Where handedness starts


Almost everyone has a preferred hand that excels at most tasks, even though our hands are anatomically almost identical. So far, most researchers assumed that handedness is largely under direct control of variation in certain genes, but the scientific evidence for this assumption has been weak. Epigenetic mechanisms affect gene activity independently from the actual DNA sequence. During human embryonic development, preliminary forms of handedness arise before the motor cortex that controls our movements is connected to the spinal cord that is responsible for movement execution. A multidisciplinary team from Biopsychology and several other departments of the medical and psychological faculties could now show that along with the onset of asymmetric hand movements epigenetic factors (more specifically miRNA and DNA methylation) lead to massive gene expression asymmetries in the spinal cord segments that innervate arms and hands. These findings imply a fundamental shift in our understanding of the ontogenesis of hemispheric asymmetries in humans. For the first time, our study sheds light on the molecular epigenetics of asymmetry formation.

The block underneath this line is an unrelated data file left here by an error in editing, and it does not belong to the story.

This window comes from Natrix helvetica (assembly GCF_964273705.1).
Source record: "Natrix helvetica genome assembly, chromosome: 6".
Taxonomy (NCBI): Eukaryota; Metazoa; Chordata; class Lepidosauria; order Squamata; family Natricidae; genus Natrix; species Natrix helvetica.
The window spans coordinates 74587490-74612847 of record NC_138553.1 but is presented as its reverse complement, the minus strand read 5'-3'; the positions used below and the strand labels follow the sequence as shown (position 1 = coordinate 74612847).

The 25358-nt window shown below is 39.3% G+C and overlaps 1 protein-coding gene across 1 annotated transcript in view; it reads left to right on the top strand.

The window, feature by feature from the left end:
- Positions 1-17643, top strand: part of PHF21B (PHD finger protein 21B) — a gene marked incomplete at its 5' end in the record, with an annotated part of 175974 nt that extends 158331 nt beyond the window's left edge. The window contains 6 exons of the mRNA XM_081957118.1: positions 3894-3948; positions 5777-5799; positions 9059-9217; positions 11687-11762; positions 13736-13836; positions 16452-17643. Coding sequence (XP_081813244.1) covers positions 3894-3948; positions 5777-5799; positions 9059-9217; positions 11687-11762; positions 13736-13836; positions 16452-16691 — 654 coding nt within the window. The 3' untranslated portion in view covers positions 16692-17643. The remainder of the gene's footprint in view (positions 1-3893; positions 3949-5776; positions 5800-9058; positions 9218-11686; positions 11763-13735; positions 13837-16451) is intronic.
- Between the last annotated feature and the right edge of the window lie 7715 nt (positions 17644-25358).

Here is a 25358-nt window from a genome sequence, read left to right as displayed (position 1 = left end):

Ocklenburg, S., Schmitz, J., Moinfar, Z., Moser, D., Klose, R., Lor, S., Kunz, G., Tegenthoff, M., Faustmann, P., Francks, C., Epplen, J. T., Kumsta, R., Güntürkün, O. (2017). Epigenetic regulation of lateralized fetal spinal gene expression underlies hemispheric asymmetries. eLife, 6. doi:10.7554/eLife.22784